Summary: Say It Out Loud
Say It Out Loud was my first Allison Varnes book. I was absolutely drawn in by that cover and the book lived up to my expectations.
Charlotte Andrews stutters and prefers to lay low to avoid being picked on. Thankfully, she has a best friend, Maggie who sticks with her. But middle school is a whole other ball game and soon after she and Maggie start attending, Maggie defends a boy who is being bullied on the school bus, effectively putting a bully target on her own back. When the bullying starts, Charlotte ditches Maggie and suddenly she can’t figure out how to fix the friendship.
As Charlotte finds a family among the theater kids, the guilt about abandoning her childhood friend begins to eat at her. She begins to write encouraging notes to other kids, slipping them into lockers. But can she fix her friendship with Maggie?
This story has such a moving premise. In the Author’s Note, author Allison Varnes mentions that this story is based on some of her life experiences as someone who stutters, just like the main character. The story really highlights the tough emotions Charlotte faces after she betrays her best friend. But what I loved most was the surprising turns the story takes both with Charlotte and Maggie. I loved that there was no overly punitive plot for Charlotte, but instead a rather realistic turn of events.
A major part of this story is Charlotte’s experience in musical theater, learning to face her fears by singing even though she didn’t want to at first. Charlotte also has very supportive parents who are also far from permissive and help her take responsibility for her actions while not condemning her as a person. Middle grade books about music and musical theater have really grown on me over time and I liked this one a lot.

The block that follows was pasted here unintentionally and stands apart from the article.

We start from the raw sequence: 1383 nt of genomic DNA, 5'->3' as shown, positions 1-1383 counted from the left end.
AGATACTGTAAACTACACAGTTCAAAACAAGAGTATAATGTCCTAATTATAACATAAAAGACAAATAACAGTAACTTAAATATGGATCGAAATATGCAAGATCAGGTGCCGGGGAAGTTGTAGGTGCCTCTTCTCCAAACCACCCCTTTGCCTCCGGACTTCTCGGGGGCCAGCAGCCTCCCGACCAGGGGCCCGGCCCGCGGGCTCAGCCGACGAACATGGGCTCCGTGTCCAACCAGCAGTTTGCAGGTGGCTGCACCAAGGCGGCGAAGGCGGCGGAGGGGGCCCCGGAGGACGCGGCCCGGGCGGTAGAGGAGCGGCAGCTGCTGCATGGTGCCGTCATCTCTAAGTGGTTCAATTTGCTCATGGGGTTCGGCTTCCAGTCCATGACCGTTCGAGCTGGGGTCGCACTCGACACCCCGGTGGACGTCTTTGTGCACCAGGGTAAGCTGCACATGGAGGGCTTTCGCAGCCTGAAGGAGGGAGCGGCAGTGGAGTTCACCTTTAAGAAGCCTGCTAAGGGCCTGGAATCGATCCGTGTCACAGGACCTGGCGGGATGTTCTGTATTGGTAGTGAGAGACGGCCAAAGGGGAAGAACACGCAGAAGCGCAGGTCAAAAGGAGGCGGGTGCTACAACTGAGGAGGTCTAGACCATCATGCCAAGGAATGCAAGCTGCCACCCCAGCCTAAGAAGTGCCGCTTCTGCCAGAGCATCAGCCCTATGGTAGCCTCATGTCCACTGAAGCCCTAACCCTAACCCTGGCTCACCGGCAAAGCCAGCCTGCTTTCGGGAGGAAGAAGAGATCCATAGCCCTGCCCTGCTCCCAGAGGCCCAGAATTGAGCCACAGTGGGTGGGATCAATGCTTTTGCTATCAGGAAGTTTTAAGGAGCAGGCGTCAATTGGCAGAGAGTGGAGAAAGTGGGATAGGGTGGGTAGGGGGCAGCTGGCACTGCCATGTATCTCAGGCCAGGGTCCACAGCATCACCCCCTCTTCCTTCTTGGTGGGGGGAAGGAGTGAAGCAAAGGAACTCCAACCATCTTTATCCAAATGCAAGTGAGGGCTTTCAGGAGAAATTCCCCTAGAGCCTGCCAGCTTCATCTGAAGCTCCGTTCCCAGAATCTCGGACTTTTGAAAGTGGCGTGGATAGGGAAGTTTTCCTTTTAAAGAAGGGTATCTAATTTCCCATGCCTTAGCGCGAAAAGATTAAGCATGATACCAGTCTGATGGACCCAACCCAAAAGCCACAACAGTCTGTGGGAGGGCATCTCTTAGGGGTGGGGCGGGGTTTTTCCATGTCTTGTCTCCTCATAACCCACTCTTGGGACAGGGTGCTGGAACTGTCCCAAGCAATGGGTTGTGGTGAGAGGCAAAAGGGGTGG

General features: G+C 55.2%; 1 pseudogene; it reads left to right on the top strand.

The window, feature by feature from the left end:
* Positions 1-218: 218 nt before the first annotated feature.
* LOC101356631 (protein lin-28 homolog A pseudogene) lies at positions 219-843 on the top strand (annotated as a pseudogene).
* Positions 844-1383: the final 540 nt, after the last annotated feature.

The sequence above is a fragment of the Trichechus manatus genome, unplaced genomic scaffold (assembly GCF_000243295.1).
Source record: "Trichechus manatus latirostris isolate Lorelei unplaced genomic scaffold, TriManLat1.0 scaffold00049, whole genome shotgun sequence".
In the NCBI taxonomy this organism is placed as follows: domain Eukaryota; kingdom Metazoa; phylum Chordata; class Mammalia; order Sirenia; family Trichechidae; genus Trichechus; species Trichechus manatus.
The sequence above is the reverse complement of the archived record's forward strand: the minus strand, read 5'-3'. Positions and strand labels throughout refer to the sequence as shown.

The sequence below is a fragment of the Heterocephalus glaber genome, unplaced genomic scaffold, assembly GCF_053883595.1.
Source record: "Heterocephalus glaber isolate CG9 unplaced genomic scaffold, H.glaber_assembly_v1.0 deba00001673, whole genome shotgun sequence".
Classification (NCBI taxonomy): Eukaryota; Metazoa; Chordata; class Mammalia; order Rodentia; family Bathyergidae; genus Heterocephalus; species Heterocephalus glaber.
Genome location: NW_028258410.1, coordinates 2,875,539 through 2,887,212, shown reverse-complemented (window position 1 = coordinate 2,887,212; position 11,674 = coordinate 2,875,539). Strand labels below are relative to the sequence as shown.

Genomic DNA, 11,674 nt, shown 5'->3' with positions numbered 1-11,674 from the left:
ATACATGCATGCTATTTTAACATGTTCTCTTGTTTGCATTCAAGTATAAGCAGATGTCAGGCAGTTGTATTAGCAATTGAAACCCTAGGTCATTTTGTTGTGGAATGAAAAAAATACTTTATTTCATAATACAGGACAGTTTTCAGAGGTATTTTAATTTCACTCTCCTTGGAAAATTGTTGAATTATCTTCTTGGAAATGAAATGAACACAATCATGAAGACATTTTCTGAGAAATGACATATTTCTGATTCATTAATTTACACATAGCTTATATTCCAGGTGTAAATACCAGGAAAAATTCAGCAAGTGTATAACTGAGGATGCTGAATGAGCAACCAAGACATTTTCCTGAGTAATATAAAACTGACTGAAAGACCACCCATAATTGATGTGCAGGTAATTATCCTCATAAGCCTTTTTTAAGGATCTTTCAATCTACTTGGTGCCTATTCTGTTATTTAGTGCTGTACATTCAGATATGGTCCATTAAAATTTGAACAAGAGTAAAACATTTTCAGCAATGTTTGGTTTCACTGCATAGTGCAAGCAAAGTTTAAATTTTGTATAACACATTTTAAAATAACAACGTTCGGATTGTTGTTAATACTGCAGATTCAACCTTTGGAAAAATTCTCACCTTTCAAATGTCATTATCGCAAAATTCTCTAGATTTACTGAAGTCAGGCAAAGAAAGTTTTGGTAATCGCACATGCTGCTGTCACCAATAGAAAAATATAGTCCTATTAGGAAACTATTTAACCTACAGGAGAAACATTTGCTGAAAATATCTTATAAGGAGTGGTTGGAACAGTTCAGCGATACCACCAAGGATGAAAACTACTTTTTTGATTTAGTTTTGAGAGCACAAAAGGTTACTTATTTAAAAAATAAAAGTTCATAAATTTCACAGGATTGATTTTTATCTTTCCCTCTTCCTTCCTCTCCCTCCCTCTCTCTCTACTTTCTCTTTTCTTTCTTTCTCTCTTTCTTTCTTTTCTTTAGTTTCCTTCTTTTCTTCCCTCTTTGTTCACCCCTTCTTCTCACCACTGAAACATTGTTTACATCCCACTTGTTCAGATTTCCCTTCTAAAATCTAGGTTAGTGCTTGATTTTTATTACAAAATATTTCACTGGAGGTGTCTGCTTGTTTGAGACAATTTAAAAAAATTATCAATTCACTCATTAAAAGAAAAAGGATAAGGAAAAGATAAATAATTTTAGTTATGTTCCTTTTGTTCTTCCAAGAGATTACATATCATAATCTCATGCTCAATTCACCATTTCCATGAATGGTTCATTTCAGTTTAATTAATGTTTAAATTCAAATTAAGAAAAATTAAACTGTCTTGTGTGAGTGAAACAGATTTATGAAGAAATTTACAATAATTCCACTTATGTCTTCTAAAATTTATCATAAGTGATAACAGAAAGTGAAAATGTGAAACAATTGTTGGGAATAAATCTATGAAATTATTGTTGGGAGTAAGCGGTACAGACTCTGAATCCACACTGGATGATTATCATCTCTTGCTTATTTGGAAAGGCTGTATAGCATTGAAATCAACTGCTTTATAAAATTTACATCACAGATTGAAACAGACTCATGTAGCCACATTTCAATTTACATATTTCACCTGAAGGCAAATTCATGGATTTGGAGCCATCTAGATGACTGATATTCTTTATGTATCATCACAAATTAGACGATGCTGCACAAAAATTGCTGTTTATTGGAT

Books about kids who stutter aren’t as many as they should be. This was a good representation by an author who’s faced the same challenge. We see Charlotte work with a speech therapist and learn to manage her stutter while learning that it’s OK to stutter sometimes. Finally, Charlotte’s desire and execution of the note-writing project was heartwarming to read. The kids also write to newspapers to try to prevent the school from cutting theater, which can be a fun activist theme for readers who enjoy it.
Overall: Say It Out Loud
Say It Out Loud is a heartwarming middle grade book about making mistakes and working to take responsibility for them. It centers a young girl who stutters, a friendship fracture, as well as a middle school musical. This story scores points for positive relationships between parents and their kids and helping readers recognize that people are rarely ever just good or bad. I would definitely recommend this one.